The High Court of Justice will not hold a hearing with an expanded panel of justices to deliberate the bringing hametz into hospitals over Passover, it decided Sunday.

Last April, the High Court ruled that hospitals cannot ban patients and visitors from bringing in food products that are not kosher for Passover during Passover.

Halacha strictly prohibits the consumption of hametz for the seven days (eight outside of Israel) of Passover, a restriction that many Jews adhere to, including those not strictly observant.

In a majority ruling, Judges Uzi Vogelman and Ofer Grosskopf wrote that the ban harms the fundamental rights of autonomy of the individual, freedom of religion, dignity of patients and their right to self-determination and the exercise of their own choices and prefer

The Chief Rabbinate, which instituted the ban, had requested a new hearing with an expanded panel of justices.

The decision was denounced by haredi (ultra-Orthodox) and religious-Zionist politicians.

The decision “had not sufficiently taken into account the majority of the citizens of the State of Israel who refrain from consuming and coming into contact with hametz on Passover,” the Chief Rabbinate said.

The ruling “damages the Jewish character of the State of Israel,” it said, adding that it would mean those who observe such laws would refrain from going to the hospital on Passover if they needed to because of the possibility of coming into contact with hametz, thereby endanger their own health.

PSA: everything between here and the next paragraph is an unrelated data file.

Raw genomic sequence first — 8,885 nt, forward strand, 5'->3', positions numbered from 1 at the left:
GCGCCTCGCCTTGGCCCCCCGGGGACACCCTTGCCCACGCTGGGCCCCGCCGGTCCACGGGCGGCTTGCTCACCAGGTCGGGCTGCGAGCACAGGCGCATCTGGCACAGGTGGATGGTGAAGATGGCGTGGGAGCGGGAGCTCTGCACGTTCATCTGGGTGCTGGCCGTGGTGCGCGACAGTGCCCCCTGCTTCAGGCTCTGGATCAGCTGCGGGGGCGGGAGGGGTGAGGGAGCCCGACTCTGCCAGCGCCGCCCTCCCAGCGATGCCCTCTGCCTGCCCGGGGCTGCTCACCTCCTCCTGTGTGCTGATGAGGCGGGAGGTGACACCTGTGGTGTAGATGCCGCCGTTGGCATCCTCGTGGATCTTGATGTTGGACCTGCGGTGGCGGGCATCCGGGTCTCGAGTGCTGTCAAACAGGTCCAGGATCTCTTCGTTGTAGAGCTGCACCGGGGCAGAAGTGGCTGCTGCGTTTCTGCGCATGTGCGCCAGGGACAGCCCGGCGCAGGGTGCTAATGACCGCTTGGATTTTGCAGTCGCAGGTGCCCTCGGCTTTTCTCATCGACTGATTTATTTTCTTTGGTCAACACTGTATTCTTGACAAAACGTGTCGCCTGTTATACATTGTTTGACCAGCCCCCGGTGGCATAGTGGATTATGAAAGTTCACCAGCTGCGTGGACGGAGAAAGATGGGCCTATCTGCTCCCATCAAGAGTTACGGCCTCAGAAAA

The Chief Rabbinate’s position was overly stringent, the religious-Zionist Ne’emanei Torah Va’Avodah organization said. The Chief Rabbinate had rejected compromise proposals on the issue, it said, adding that solutions within Halacha exist and have been used for years to address the problem.

“Those who chose to side with the stringent position should address the other halachic position and not rule it out through flimsy arguments of religious persecution,” Ne’emanei Torah Va’Avodah said.

United Torah Judaism MK Moshe Gafni said his party would demand that the High Court reverse the decision and override legislation in any new coalition it might join.

Interior Minister Arye Deri, the chairman of Shas, said he would demand passage of legislation that allows hospitals to decide whether to allow hametz on their premises.